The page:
• When will resource levels be changed?
  • When will programs stop, start, be increased, or decreased?

By providing this kind of information, it enables the Ambassador to ask questions of how and why, to evaluate techniques and performance, and to make qualitative judgments on people and programs.

6.

Examples to Date

In the course of installing the system in 23 countries during the past 13 months, we have seen many times the things that happen when people begin to think about what they are doing and why.

We have heard Ambassador McGhee, for example, tell us that it was not feasible to relate the activity of his mission to lines of action contained in the policy paper that he and his staff had prepared for Germany.3 This conviction has led the mission in Germany to re-examine the way policy papers are written and they are now being rewritten to contain the goals that he and his staff are pursuing.

A CCPS installation was carried out in Ethiopia shortly after the approval of a National Policy Paper for that country.4 (It had taken 18 [Page 52]months to produce the paper, much of the time being consumed by inter-agency negotiations and clearances.)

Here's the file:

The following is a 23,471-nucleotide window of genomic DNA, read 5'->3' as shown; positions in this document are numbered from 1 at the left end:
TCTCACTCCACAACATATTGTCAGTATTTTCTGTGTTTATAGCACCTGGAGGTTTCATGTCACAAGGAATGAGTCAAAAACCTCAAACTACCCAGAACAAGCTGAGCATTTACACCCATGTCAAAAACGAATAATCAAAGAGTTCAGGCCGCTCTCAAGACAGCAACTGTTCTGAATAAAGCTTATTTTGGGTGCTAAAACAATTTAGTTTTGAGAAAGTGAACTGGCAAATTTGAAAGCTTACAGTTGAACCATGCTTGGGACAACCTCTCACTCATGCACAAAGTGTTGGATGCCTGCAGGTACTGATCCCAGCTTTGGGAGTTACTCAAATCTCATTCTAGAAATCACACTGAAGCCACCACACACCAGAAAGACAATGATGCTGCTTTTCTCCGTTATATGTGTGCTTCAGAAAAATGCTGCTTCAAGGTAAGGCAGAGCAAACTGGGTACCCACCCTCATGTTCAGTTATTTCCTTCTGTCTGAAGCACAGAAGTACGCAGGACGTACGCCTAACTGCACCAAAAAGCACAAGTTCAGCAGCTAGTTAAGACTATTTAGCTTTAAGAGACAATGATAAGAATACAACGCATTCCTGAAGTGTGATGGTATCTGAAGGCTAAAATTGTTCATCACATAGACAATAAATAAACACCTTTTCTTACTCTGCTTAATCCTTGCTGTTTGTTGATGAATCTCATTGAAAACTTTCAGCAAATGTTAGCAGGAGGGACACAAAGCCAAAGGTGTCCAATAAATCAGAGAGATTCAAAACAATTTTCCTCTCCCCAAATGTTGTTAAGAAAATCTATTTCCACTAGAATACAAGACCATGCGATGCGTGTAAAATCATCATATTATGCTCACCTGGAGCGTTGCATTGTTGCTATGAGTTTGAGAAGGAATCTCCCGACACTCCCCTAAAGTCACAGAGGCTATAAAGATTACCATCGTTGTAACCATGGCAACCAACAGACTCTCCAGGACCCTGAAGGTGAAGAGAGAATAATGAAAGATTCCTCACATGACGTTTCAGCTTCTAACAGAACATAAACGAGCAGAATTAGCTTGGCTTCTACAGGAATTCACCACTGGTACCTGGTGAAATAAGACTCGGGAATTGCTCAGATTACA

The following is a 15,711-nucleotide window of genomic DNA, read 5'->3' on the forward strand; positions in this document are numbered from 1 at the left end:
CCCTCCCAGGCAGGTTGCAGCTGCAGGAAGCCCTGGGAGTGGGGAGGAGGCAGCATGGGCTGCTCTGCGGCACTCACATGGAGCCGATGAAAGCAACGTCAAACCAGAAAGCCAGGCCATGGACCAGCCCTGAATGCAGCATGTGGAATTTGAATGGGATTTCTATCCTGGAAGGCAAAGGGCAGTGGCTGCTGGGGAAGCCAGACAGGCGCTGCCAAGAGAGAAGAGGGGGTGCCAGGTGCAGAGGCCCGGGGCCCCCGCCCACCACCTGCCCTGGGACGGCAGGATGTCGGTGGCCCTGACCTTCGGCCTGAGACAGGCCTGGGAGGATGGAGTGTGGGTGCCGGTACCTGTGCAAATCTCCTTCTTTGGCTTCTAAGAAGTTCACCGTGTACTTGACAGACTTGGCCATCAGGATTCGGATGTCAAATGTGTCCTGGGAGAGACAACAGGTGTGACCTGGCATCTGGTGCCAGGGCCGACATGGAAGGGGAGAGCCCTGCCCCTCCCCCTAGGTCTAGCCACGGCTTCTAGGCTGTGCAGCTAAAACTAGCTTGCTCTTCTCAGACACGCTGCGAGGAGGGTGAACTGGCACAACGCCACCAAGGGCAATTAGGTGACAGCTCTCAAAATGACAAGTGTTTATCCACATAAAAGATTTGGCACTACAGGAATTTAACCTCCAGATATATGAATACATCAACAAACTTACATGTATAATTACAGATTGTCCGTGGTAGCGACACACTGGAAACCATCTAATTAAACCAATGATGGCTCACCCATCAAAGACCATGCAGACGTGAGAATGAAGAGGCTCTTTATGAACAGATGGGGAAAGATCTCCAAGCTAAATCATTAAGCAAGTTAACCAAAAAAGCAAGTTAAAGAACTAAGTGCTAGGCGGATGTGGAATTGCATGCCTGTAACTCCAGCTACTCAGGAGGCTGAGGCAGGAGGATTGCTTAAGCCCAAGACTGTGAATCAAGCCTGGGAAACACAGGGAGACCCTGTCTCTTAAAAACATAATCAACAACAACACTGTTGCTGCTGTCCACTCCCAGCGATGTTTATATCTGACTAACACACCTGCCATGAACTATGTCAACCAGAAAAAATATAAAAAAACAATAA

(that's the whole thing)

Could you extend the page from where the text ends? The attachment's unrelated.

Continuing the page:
After comparing what people were doing with what the paper said they should be doing (as shown by CCPS), Ambassador Korry made a series of recommendations both with respect to the paper and the activities of the various agencies in Ethiopia. As a result, the Ethiopia paper has been re-written, the office of the Agricultural Attaché has been abolished, and the Pentagon is continuing to struggle with a recommendation to reduce the military attachés.

In Mexico, Tony Freeman and his staff reviewed and approved a LAPC policy paper.5 A subsequent CCPS installation revealed several lines of action that were receiving little or no attention. Upon further review, the Ambassador indicated that he thought the lines of action were inconsequential and should be eliminated from the paper. Washington is now studying his recommendations.